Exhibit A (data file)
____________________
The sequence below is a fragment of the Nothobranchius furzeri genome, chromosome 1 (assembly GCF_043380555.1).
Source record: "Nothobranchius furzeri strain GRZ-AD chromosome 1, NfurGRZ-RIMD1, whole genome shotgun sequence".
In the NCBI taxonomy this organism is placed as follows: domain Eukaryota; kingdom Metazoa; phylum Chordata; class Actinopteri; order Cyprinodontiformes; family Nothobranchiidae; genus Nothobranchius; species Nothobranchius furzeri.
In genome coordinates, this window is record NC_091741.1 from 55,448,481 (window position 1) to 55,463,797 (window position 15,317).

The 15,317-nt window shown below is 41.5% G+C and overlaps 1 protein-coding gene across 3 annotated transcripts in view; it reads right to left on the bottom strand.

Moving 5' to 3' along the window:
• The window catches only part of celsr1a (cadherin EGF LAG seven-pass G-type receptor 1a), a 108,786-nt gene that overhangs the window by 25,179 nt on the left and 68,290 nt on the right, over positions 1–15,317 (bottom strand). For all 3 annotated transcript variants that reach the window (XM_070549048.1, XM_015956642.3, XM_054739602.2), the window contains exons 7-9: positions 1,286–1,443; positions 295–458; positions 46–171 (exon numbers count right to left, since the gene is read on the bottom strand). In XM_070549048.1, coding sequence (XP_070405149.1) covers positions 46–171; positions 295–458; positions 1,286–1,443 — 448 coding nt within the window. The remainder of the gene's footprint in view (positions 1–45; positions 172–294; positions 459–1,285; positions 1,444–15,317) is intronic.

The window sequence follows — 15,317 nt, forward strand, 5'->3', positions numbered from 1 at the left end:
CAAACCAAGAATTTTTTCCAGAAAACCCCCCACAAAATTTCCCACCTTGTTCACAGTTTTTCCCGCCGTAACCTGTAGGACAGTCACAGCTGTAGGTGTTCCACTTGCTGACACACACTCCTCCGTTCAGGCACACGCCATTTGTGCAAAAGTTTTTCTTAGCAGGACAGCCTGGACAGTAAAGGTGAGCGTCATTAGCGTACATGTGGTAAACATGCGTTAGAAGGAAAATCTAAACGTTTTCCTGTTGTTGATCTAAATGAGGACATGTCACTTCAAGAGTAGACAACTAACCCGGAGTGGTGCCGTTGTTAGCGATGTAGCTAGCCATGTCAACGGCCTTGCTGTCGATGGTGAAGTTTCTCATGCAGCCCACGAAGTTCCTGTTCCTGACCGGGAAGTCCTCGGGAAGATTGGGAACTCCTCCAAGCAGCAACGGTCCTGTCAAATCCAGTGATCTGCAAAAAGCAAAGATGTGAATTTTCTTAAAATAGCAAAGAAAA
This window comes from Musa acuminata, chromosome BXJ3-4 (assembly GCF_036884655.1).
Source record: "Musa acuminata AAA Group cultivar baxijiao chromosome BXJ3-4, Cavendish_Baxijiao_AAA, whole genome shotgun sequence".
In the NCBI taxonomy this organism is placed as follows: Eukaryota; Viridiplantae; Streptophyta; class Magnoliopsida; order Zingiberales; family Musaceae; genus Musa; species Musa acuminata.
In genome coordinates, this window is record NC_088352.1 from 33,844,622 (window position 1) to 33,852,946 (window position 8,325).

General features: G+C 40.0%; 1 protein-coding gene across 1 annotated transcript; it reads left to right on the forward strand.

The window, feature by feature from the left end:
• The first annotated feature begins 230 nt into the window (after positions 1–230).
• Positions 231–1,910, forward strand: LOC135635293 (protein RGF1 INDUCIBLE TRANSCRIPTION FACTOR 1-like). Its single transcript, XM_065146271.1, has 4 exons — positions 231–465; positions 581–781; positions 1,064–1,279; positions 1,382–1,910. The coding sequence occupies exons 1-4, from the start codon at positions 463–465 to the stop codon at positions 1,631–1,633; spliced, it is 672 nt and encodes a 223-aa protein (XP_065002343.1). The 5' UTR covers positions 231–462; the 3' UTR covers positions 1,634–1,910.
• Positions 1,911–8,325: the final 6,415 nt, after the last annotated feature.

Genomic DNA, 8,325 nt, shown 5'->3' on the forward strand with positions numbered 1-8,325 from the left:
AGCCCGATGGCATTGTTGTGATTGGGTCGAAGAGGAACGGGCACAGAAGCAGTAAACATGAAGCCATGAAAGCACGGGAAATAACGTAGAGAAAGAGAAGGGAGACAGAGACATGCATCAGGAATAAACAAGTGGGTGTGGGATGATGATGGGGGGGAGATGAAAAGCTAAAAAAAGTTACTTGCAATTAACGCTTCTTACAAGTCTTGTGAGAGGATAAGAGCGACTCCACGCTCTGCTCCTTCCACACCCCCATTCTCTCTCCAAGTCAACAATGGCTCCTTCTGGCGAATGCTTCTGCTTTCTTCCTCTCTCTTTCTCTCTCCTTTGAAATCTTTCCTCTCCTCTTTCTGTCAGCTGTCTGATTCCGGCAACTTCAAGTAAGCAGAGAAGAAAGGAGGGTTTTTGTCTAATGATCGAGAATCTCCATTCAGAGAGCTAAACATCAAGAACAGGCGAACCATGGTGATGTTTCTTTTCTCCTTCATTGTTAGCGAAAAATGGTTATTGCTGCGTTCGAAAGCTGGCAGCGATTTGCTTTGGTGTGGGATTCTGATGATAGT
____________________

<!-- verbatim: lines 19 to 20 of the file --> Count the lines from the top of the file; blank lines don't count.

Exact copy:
Genomic DNA, 8,325 nt, shown 5'->3' on the forward strand with positions numbered 1-8,325 from the left:
AGCCCGATGGCATTGTTGTGATTGGGTCGAAGAGGAACGGGCACAGAAGCAGTAAACATGAAGCCATGAAAGCACGGGAAATAACGTAGAGAAAGAGAAGGGAGACAGAGACATGCATCAGGAATAAACAAGTGGGTGTGGGATGATGATGGGGGGGAGATGAAAAGCTAAAAAAAGTTACTTGCAATTAACGCTTCTTACAAGTCTTGTGAGAGGATAAGAGCGACTCCACGCTCTGCTCCTTCCACACCCCCATTCTCTCTCCAAGTCAACAATGGCTCCTTCTGGCGAATGCTTCTGCTTTCTTCCTCTCTCTTTCTCTCTCCTTTGAAATCTTTCCTCTCCTCTTTCTGTCAGCTGTCTGATTCCGGCAACTTCAAGTAAGCAGAGAAGAAAGGAGGGTTTTTGTCTAATGATCGAGAATCTCCATTCAGAGAGCTAAACATCAAGAACAGGCGAACCATGGTGATGTTTCTTTTCTCCTTCATTGTTAGCGAAAAATGGTTATTGCTGCGTTCGAAAGCTGGCAGCGATTTGCTTTGGTGTGGGATTCTGATGATAGT